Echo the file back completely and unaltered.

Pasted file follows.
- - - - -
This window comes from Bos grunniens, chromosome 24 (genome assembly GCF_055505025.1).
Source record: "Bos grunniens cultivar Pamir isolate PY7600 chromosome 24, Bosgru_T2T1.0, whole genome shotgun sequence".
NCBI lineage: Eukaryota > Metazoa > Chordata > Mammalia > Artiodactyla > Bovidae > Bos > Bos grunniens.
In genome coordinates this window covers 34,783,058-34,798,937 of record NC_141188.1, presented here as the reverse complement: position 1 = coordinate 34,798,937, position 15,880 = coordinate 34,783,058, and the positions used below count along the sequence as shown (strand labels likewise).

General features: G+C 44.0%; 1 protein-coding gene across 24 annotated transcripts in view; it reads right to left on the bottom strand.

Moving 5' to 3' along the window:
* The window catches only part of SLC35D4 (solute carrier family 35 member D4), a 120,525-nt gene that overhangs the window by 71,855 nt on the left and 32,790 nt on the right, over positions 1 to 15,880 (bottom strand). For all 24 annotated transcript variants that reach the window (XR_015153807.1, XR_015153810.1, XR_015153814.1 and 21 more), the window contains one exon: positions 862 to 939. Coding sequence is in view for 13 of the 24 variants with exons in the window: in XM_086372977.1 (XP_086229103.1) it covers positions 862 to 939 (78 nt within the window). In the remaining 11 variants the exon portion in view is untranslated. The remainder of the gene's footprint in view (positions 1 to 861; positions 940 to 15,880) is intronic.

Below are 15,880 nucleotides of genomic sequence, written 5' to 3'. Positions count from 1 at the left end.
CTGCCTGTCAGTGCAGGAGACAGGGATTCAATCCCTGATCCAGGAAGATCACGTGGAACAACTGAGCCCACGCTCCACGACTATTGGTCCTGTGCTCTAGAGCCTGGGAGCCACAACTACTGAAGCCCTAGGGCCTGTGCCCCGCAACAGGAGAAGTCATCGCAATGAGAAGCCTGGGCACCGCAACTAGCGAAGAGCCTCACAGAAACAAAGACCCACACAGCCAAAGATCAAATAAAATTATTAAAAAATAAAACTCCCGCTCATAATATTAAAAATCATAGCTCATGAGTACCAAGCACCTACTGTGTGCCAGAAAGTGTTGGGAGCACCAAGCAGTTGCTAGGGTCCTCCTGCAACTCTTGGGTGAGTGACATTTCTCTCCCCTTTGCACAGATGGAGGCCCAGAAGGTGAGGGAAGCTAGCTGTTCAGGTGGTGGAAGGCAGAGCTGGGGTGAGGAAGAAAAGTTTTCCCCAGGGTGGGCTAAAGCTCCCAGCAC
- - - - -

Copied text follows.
This window comes from Bos grunniens, chromosome 24 (genome assembly GCF_055505025.1).
Source record: "Bos grunniens cultivar Pamir isolate PY7600 chromosome 24, Bosgru_T2T1.0, whole genome shotgun sequence".
NCBI lineage: Eukaryota > Metazoa > Chordata > Mammalia > Artiodactyla > Bovidae > Bos > Bos grunniens.
In genome coordinates this window covers 34,783,058-34,798,937 of record NC_141188.1, presented here as the reverse complement: position 1 = coordinate 34,798,937, position 15,880 = coordinate 34,783,058, and the positions used below count along the sequence as shown (strand labels likewise).

General features: G+C 44.0%; 1 protein-coding gene across 24 annotated transcripts in view; it reads right to left on the bottom strand.

Moving 5' to 3' along the window:
* The window catches only part of SLC35D4 (solute carrier family 35 member D4), a 120,525-nt gene that overhangs the window by 71,855 nt on the left and 32,790 nt on the right, over positions 1 to 15,880 (bottom strand). For all 24 annotated transcript variants that reach the window (XR_015153807.1, XR_015153810.1, XR_015153814.1 and 21 more), the window contains one exon: positions 862 to 939. Coding sequence is in view for 13 of the 24 variants with exons in the window: in XM_086372977.1 (XP_086229103.1) it covers positions 862 to 939 (78 nt within the window). In the remaining 11 variants the exon portion in view is untranslated. The remainder of the gene's footprint in view (positions 1 to 861; positions 940 to 15,880) is intronic.

Below are 15,880 nucleotides of genomic sequence, written 5' to 3'. Positions count from 1 at the left end.
CTGCCTGTCAGTGCAGGAGACAGGGATTCAATCCCTGATCCAGGAAGATCACGTGGAACAACTGAGCCCACGCTCCACGACTATTGGTCCTGTGCTCTAGAGCCTGGGAGCCACAACTACTGAAGCCCTAGGGCCTGTGCCCCGCAACAGGAGAAGTCATCGCAATGAGAAGCCTGGGCACCGCAACTAGCGAAGAGCCTCACAGAAACAAAGACCCACACAGCCAAAGATCAAATAAAATTATTAAAAAATAAAACTCCCGCTCATAATATTAAAAATCATAGCTCATGAGTACCAAGCACCTACTGTGTGCCAGAAAGTGTTGGGAGCACCAAGCAGTTGCTAGGGTCCTCCTGCAACTCTTGGGTGAGTGACATTTCTCTCCCCTTTGCACAGATGGAGGCCCAGAAGGTGAGGGAAGCTAGCTGTTCAGGTGGTGGAAGGCAGAGCTGGGGTGAGGAAGAAAAGTTTTCCCCAGGGTGGGCTAAAGCTCCCAGCAC